Tim Murray is the Executive Director of the Pretrial Justice Institute, the nation’s leader in pretrial justice reform. He was worked as a criminal justice practitioner at the local, state and federal levels. While in Miami, he was one of the principal architects and administrator of the nation’s first drug court. He went on to serve with the US Department of Justice as the first Director of the Drug Court Program Office. Following that appointment, he held the positions of Director of Policy and Planning and Director of Program Development at the Bureau of Justice Assistance.
Why should we talk about failure?
I think failure is both promising and interesting because it is such common experience among criminal justice practitioners who try to innovate in the face of obstacles and problems yet it’s a secret that’s never spoken out loud. Failure comes with lessons learned, yet those lessons are held pretty selfishly because there’s no platform for them to be shared.
Why is failure so hard to talk about openly?
Put simply, when you’re in a position to design and administer programs, you’re not being paid to fail. You tend not to report failure, and it results in trying to find success where often there is none. There’s a reluctance to go forward and say, we totally failed with this effort, but we learned some valuable lessons. Unfortunately, failure doesn’t resonate at any level. People avoid the stigma of being associated with failure by saying everything is successful. One of the perversions in last 30 or 40 years of federal funding of criminal justice innovations is that it has fallen prey to the idea that experimentation always leads to success. It’s as though we are telling criminal justice practitioners, you can only do what is successful, you’re only allowed to be successful, but you’re not allowed to experiment to separate what is successful from what is a failure.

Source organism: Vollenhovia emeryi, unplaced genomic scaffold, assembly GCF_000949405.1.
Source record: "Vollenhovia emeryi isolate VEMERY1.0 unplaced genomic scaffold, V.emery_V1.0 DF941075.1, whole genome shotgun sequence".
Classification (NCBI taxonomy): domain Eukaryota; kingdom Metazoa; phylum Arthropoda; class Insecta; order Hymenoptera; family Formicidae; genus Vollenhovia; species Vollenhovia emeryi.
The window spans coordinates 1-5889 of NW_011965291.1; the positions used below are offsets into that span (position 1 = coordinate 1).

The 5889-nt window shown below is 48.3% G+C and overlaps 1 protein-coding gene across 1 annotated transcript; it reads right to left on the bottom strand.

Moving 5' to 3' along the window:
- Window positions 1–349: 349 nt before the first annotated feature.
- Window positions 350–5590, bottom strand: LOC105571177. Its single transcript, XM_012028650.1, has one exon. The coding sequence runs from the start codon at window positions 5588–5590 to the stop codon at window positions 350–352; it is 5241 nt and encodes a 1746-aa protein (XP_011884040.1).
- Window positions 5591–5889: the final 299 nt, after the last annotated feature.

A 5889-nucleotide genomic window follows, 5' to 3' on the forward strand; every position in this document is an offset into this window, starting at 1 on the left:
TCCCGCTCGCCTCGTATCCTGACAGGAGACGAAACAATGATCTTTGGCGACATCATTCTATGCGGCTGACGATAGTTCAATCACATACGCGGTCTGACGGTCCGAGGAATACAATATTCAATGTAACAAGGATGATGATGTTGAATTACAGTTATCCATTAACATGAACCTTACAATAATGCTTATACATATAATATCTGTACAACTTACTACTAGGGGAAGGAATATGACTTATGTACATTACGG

How do you encourage people to share stories about failure?
I think you to create a professional culture that allows failure to occur. There shouldn’t be a stigma when a well designed, well intentioned initiative doesn’t achieve the outcomes it sets out to achieve. Unless you can shine light on these failures, you’re going to spend all your time and effort calling failure success, and I think that’s what happened over the last few decades. The good news is that the lessons of failure are enormously beneficial to those in line to make the same mistakes or reach the same dead end.
Does leadership also play a role?
Absolutely. One important factor is for leaders to be realistic about what constitutes success. Early on in drug courts, Janet Reno as a local prosecutor in Miami told me she wanted it to take longer for people in drug courts to be rearrested. In some quarters, that definition of success would be seen as anything but. In hindsight, it was a very realistic definition for a chief law enforcement agent in a community being ravaged by drug abuse.
What’s your personal approach to failure?
I have always believed that there was a lot of capital to be gained by admitting failure and showcasing it. Admittedly, that belief has been driven by my fear that if I did not admit my own failings, others would do it for me. For example, in the earliest days of drug courts, I helped funnel street prostitutes into drug treatment even though they weren’t technically drug court eligible. Every single one of them absconded. It was shocking. I felt obligated to go to the drug court coordinating committee and tell them, I really screwed that up. In the process, though, we learned a ton – many of the women had children, and didn’t want to go into residential treatment and be separated from their kids. Until then, we didn’t pay much attention to their needs.
Are you saying that there are some advantages to admitting failure?
I call it calculated candor. It makes you stronger than someone who denies failure or runs away from it. You also gain respect for your integrity, and as someone willing to take some risks. Of course, you also need some success to point to on the other side of the ledger. Another advantage is that when you admit failure, your claims of success have a lot more legitimacy.